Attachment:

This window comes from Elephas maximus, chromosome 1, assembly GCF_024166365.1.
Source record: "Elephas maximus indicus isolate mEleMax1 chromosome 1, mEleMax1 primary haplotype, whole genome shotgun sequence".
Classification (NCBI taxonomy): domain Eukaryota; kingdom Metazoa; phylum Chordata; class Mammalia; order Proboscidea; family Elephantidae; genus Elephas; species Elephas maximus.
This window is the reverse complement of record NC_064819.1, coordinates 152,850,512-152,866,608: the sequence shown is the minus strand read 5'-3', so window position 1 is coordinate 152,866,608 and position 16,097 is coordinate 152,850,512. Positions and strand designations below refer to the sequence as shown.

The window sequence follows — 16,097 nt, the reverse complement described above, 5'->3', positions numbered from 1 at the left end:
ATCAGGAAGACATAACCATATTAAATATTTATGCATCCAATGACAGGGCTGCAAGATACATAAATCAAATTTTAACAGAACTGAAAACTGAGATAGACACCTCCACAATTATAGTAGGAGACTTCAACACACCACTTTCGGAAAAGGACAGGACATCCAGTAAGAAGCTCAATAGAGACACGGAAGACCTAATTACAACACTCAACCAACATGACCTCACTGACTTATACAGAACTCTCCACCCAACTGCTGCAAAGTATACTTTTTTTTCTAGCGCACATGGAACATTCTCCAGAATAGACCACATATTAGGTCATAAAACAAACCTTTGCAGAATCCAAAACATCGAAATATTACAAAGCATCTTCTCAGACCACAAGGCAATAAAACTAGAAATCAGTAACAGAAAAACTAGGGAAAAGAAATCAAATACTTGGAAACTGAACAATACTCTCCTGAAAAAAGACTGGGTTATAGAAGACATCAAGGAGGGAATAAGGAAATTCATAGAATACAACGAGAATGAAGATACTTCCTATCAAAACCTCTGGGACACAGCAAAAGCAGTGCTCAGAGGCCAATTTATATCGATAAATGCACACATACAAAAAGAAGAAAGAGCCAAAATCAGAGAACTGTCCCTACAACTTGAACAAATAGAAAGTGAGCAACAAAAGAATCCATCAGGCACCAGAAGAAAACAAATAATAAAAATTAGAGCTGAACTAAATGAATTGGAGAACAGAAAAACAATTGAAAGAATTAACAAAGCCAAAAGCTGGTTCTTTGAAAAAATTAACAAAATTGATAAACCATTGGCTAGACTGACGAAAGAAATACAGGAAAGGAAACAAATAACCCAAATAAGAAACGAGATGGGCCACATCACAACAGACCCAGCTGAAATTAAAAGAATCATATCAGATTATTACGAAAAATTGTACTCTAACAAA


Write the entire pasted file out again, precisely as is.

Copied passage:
This window comes from Elephas maximus, chromosome 1, assembly GCF_024166365.1.
Source record: "Elephas maximus indicus isolate mEleMax1 chromosome 1, mEleMax1 primary haplotype, whole genome shotgun sequence".
Classification (NCBI taxonomy): domain Eukaryota; kingdom Metazoa; phylum Chordata; class Mammalia; order Proboscidea; family Elephantidae; genus Elephas; species Elephas maximus.
This window is the reverse complement of record NC_064819.1, coordinates 152,850,512-152,866,608: the sequence shown is the minus strand read 5'-3', so window position 1 is coordinate 152,866,608 and position 16,097 is coordinate 152,850,512. Positions and strand designations below refer to the sequence as shown.

The window sequence follows — 16,097 nt, the reverse complement described above, 5'->3', positions numbered from 1 at the left end:
ATCAGGAAGACATAACCATATTAAATATTTATGCATCCAATGACAGGGCTGCAAGATACATAAATCAAATTTTAACAGAACTGAAAACTGAGATAGACACCTCCACAATTATAGTAGGAGACTTCAACACACCACTTTCGGAAAAGGACAGGACATCCAGTAAGAAGCTCAATAGAGACACGGAAGACCTAATTACAACACTCAACCAACATGACCTCACTGACTTATACAGAACTCTCCACCCAACTGCTGCAAAGTATACTTTTTTTTCTAGCGCACATGGAACATTCTCCAGAATAGACCACATATTAGGTCATAAAACAAACCTTTGCAGAATCCAAAACATCGAAATATTACAAAGCATCTTCTCAGACCACAAGGCAATAAAACTAGAAATCAGTAACAGAAAAACTAGGGAAAAGAAATCAAATACTTGGAAACTGAACAATACTCTCCTGAAAAAAGACTGGGTTATAGAAGACATCAAGGAGGGAATAAGGAAATTCATAGAATACAACGAGAATGAAGATACTTCCTATCAAAACCTCTGGGACACAGCAAAAGCAGTGCTCAGAGGCCAATTTATATCGATAAATGCACACATACAAAAAGAAGAAAGAGCCAAAATCAGAGAACTGTCCCTACAACTTGAACAAATAGAAAGTGAGCAACAAAAGAATCCATCAGGCACCAGAAGAAAACAAATAATAAAAATTAGAGCTGAACTAAATGAATTGGAGAACAGAAAAACAATTGAAAGAATTAACAAAGCCAAAAGCTGGTTCTTTGAAAAAATTAACAAAATTGATAAACCATTGGCTAGACTGACGAAAGAAATACAGGAAAGGAAACAAATAACCCAAATAAGAAACGAGATGGGCCACATCACAACAGACCCAGCTGAAATTAAAAGAATCATATCAGATTATTACGAAAAATTGTACTCTAACAAA